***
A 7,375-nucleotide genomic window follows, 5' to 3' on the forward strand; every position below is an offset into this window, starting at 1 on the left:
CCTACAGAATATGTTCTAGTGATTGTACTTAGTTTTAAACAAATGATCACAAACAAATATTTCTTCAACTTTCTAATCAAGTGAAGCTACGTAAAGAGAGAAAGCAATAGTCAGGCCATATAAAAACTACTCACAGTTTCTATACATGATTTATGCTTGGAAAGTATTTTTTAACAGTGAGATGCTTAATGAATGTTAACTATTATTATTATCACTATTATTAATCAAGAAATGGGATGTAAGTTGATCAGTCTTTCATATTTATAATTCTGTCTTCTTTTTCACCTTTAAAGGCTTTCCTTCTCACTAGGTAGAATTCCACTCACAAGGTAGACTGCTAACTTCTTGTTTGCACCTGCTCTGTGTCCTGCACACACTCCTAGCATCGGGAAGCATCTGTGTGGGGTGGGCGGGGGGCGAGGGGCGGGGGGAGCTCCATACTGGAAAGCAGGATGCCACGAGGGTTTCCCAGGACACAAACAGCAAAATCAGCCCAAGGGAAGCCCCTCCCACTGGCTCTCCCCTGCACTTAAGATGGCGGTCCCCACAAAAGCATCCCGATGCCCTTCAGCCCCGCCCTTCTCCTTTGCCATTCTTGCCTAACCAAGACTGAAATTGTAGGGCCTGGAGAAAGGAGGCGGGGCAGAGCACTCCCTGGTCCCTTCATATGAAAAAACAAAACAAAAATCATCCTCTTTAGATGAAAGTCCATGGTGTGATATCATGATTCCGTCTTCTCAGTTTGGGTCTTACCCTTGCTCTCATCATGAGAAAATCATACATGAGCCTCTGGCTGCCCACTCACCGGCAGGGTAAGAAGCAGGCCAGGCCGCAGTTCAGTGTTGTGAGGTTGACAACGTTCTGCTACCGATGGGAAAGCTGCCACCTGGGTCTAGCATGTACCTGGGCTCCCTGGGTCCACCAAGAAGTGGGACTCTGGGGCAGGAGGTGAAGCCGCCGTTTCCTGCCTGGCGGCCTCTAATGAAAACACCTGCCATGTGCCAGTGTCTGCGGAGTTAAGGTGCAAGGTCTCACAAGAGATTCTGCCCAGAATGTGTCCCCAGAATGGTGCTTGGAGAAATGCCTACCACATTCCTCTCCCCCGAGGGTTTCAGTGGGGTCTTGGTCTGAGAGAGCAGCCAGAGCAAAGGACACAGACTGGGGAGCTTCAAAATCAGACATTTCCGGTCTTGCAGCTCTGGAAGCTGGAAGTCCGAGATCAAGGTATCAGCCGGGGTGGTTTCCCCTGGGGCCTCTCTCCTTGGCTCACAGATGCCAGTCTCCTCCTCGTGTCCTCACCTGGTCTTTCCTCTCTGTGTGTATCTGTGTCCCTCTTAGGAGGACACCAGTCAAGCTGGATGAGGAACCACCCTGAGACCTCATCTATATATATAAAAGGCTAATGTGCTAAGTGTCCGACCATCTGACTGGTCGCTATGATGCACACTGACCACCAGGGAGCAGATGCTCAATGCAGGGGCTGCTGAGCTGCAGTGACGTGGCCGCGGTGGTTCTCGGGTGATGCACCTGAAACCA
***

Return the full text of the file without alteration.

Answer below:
A 7,375-nucleotide genomic window follows, 5' to 3' on the forward strand; every position below is an offset into this window, starting at 1 on the left:
CCTACAGAATATGTTCTAGTGATTGTACTTAGTTTTAAACAAATGATCACAAACAAATATTTCTTCAACTTTCTAATCAAGTGAAGCTACGTAAAGAGAGAAAGCAATAGTCAGGCCATATAAAAACTACTCACAGTTTCTATACATGATTTATGCTTGGAAAGTATTTTTTAACAGTGAGATGCTTAATGAATGTTAACTATTATTATTATCACTATTATTAATCAAGAAATGGGATGTAAGTTGATCAGTCTTTCATATTTATAATTCTGTCTTCTTTTTCACCTTTAAAGGCTTTCCTTCTCACTAGGTAGAATTCCACTCACAAGGTAGACTGCTAACTTCTTGTTTGCACCTGCTCTGTGTCCTGCACACACTCCTAGCATCGGGAAGCATCTGTGTGGGGTGGGCGGGGGGCGAGGGGCGGGGGGAGCTCCATACTGGAAAGCAGGATGCCACGAGGGTTTCCCAGGACACAAACAGCAAAATCAGCCCAAGGGAAGCCCCTCCCACTGGCTCTCCCCTGCACTTAAGATGGCGGTCCCCACAAAAGCATCCCGATGCCCTTCAGCCCCGCCCTTCTCCTTTGCCATTCTTGCCTAACCAAGACTGAAATTGTAGGGCCTGGAGAAAGGAGGCGGGGCAGAGCACTCCCTGGTCCCTTCATATGAAAAAACAAAACAAAAATCATCCTCTTTAGATGAAAGTCCATGGTGTGATATCATGATTCCGTCTTCTCAGTTTGGGTCTTACCCTTGCTCTCATCATGAGAAAATCATACATGAGCCTCTGGCTGCCCACTCACCGGCAGGGTAAGAAGCAGGCCAGGCCGCAGTTCAGTGTTGTGAGGTTGACAACGTTCTGCTACCGATGGGAAAGCTGCCACCTGGGTCTAGCATGTACCTGGGCTCCCTGGGTCCACCAAGAAGTGGGACTCTGGGGCAGGAGGTGAAGCCGCCGTTTCCTGCCTGGCGGCCTCTAATGAAAACACCTGCCATGTGCCAGTGTCTGCGGAGTTAAGGTGCAAGGTCTCACAAGAGATTCTGCCCAGAATGTGTCCCCAGAATGGTGCTTGGAGAAATGCCTACCACATTCCTCTCCCCCGAGGGTTTCAGTGGGGTCTTGGTCTGAGAGAGCAGCCAGAGCAAAGGACACAGACTGGGGAGCTTCAAAATCAGACATTTCCGGTCTTGCAGCTCTGGAAGCTGGAAGTCCGAGATCAAGGTATCAGCCGGGGTGGTTTCCCCTGGGGCCTCTCTCCTTGGCTCACAGATGCCAGTCTCCTCCTCGTGTCCTCACCTGGTCTTTCCTCTCTGTGTGTATCTGTGTCCCTCTTAGGAGGACACCAGTCAAGCTGGATGAGGAACCACCCTGAGACCTCATCTATATATATAAAAGGCTAATGTGCTAAGTGTCCGACCATCTGACTGGTCGCTATGATGCACACTGACCACCAGGGAGCAGATGCTCAATGCAGGGGCTGCTGAGCTGCAGTGACGTGGCCGCGGTGGTTCTCGGGTGATGCACCTGAAACCA